Follow in Emily’s footsteps

Love it or hate it, there is no doubt that Emily in Paris shows off the city at its finest – and, for fans of the series, following in the footsteps of their heroine is an essential part of any trip. From the grounds of the Palais-Royal, where Emily first meets Mindy, to Gabriel’s restaurant, a ‘real life’ Italian called Terra Nera in the 5th, to the Samaritaine department store, the place to go for an extravagant shopping trip, there is no shortage of scene-stealing spots to seek out. The Paris tourist office, Paris je t’aime, has compiled a handy guide to some of them on its website. Alternatively, have fun compiling your own equally stylish itinerary – and remember to Instagram everything.

View of Père Lachaise cemetery taken from Montparnasse Tower in Paris © shutterstock

Explore some of the city’s cemeteries

Oases of calm in the capital, and home to a surprising diversity of fauna and flora, the city’s cemeteries are fascinating places to explore. The largest and best known is Père Lachaise, the final resting place for such famous names as Jim Morrison, Oscar Wilde and Edith Piaf, and home to a family of foxes. For a more intimate experience, head to the Cimetière de Montmartre, where the graves of Edgar Degas, François Truffaut and Dalida can be found, along with a clowder of stray cats. Alternatively, for one of the lesser-known cemeteries, venture to the smaller still Cimetière de Saint-Vincent, hidden away at the back of Montmartre.

Go to the (huge!) library

Reopened just a few months ago following a renovation spanning more than a decade, the Richelieu site of the Bibliothèque Nationale de France is a book-lover’s dream. An architectural masterpiece of the late 19th century, the main library room is jaw-droppingly beautiful. Set beneath an enormous glass-panelled ceiling, the cavernous space is lined floor-to-ceiling with some 20,000 books. Freely accessible to visitors, it does fill up quickly, however, so get there early to secure a spot. Elsewhere in the complex, there is also a museum showcasing priceless items from the collections, although that incurs an entrance fee.

The city is filled with street art – in this case, in the north of the 18th arrondissement © Caroline Harrap

Discover paris’s street art

Paris is renowned for its street art and, whether on a budget or not, it’s worth making time to see some of these striking visuals. From graffiti tags and political statements to fantastical frescoes and monumental murals, there is a plethora of artistic treasures to be found. The tourist office has put together a list of the best spots. Otherwise, look out for the creations of the iconic French artist Invader, whose mosaic-style Space Invaders can be spotted on street corners across the city.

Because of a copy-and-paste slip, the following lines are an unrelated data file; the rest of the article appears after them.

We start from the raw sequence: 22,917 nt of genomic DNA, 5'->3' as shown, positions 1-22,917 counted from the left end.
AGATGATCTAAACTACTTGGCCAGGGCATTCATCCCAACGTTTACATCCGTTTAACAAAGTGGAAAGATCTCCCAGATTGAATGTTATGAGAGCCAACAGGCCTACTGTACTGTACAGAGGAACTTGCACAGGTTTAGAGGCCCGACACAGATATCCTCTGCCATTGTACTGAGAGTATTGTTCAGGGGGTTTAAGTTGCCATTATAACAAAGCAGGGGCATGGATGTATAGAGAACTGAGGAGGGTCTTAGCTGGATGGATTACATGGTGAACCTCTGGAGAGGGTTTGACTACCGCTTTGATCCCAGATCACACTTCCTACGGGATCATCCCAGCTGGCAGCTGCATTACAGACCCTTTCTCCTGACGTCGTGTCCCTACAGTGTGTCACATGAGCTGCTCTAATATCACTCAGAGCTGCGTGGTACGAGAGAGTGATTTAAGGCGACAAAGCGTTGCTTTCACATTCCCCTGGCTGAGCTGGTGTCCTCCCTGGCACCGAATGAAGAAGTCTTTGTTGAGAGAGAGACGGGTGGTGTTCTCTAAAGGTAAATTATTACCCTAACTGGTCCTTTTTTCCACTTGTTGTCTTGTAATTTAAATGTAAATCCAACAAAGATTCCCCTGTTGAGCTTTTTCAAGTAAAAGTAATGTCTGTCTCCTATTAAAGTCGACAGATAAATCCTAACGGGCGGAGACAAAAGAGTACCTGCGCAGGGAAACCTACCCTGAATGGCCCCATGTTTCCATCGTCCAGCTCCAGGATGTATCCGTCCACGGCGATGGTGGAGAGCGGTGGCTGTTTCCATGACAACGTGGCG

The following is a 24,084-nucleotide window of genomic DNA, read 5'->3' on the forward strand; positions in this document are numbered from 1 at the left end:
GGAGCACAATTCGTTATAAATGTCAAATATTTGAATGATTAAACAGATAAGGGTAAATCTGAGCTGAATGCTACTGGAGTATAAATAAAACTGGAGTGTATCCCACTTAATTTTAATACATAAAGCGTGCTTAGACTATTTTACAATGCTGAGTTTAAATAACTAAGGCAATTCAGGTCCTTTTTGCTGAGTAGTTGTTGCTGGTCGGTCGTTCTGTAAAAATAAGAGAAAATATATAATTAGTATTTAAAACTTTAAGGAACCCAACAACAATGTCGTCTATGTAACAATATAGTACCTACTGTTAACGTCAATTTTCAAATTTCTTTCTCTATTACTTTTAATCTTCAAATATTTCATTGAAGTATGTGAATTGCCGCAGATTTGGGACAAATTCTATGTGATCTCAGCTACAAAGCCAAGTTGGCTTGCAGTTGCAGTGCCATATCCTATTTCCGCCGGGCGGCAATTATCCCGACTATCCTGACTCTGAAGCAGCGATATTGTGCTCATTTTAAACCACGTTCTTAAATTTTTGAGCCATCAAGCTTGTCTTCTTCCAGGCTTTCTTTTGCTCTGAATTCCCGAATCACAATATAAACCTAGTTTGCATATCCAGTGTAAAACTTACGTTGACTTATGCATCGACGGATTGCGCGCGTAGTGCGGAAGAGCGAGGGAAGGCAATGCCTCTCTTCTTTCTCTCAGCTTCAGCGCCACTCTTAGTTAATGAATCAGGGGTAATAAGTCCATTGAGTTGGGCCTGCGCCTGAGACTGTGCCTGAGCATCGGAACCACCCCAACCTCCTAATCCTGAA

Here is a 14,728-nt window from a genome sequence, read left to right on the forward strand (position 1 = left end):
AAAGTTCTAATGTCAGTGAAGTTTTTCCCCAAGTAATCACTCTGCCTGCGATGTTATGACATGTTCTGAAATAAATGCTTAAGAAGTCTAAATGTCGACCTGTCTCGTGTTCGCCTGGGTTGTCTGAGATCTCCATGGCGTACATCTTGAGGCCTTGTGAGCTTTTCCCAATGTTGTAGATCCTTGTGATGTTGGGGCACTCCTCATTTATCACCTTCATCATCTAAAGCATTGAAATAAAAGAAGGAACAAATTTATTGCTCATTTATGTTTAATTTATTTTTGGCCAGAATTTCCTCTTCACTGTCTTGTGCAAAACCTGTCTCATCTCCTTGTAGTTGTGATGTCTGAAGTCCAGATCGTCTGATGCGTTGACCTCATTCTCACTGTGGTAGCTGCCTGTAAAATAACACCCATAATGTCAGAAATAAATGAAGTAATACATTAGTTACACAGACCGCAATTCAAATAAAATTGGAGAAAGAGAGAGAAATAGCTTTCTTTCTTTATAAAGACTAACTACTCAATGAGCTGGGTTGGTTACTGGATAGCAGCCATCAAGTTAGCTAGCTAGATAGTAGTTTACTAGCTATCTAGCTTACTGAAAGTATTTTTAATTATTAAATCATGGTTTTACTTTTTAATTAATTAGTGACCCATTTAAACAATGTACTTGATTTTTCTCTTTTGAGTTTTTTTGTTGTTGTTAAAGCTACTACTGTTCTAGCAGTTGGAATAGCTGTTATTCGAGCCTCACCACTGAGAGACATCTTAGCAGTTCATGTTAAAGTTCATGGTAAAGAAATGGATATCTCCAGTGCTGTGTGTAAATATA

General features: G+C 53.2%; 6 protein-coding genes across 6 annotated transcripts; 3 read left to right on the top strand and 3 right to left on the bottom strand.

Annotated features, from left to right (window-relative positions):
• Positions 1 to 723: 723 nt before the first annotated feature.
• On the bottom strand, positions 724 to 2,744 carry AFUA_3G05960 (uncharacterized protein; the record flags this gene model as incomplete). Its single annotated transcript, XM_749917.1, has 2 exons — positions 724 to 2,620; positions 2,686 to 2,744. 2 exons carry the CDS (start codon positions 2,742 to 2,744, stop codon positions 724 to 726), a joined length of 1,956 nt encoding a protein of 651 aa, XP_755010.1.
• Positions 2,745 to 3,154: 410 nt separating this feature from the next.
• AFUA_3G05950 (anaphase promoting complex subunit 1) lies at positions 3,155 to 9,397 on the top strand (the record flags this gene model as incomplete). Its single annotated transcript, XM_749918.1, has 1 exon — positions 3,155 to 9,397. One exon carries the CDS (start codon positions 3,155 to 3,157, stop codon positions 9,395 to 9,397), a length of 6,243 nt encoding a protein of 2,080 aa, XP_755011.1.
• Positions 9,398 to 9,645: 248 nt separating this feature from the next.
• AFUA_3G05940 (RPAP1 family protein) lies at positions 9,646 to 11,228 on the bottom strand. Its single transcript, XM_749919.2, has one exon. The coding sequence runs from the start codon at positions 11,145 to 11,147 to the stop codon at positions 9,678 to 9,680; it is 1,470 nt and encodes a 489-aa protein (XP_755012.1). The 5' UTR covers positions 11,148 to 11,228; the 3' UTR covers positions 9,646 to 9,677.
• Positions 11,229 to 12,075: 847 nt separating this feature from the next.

Attend one of the many free seasonal events

There’s a whole host of free events throughout the year in Paris, so check with the tourist office website to see what’s coming up. One of the undoubted highlights is the annual Nuit Blanche, where contemporary art installations take over the city for one night. This year it takes place on June 3. Another big date in the calendar is the Fête de la Musique, on June 21, when music of every kind fills the streets all evening long. Then there’s the famous fireworks display for Bastille Day on July 14; European Heritage Days, on the third weekend in September; and, of course, the Christmas illuminations and markets throughout the city. For a range of free cultural events, including talks, screenings and performances, head to The Dissident Club in the 9th.

Petit Bouillon Pharamond restaurant

Know (exactly) where to eat and drink

When visiting a café, it’s worth remembering that it can often be cheaper to consume a coffee at the bar. Conversely, sipping an expresso en terrasse can bump up the bill, so the choice of spot is everything. When it comes to dining out, a cost-effective option is to head to one of the modernised bouillons. Dating back to the late 1800s, these brasserie-style dining rooms were named after the broth, or bouillon, which was served as an affordable meal for workers. Today, with a rather wider choice, try the Petit Bouillon Pharamond in the 1st or Bouillon République in the 3rd. Lastly, it’s worth knowing that some bars offer complimentary dishes, such as couscous, with the purchase of drinks.

Seek out a good place to rest your head

In terms of accommodation, the best bet for those on a budget is often to book an Airbnb or an apartment-hotel, as this also enables visitors to cook their own meals. The key here is to book early and to be as flexible as possible with dates. Otherwise, the new-generation hostels, such as Generator Paris or Joe & Joe, offer good-value stays in modern and stylish environments. Finally, it could also be worth considering one of the home-swap websites, as these can make a trip far more affordable all round.


To save money at a host of top attractions, pick up an official city pass. It covers all types of activities, from Seine cruises to bike hire to VIP experiences.

Planning a trip to Paris? Head to our sister site BonjourParis for the best insider’s tips to visit the City of Light

Lead photo credit : The Sacré-Cœur is located at the highest point in Paris and offers a great view of the city © Caroline Harrap

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A freelance writer and editor, Caroline Harrap has been based between Paris and the UK for several years, and now lives near Montmartre. As well as contributing to France Today, she has also written for French Entrée, The Guardian and Local Food Britain, among others.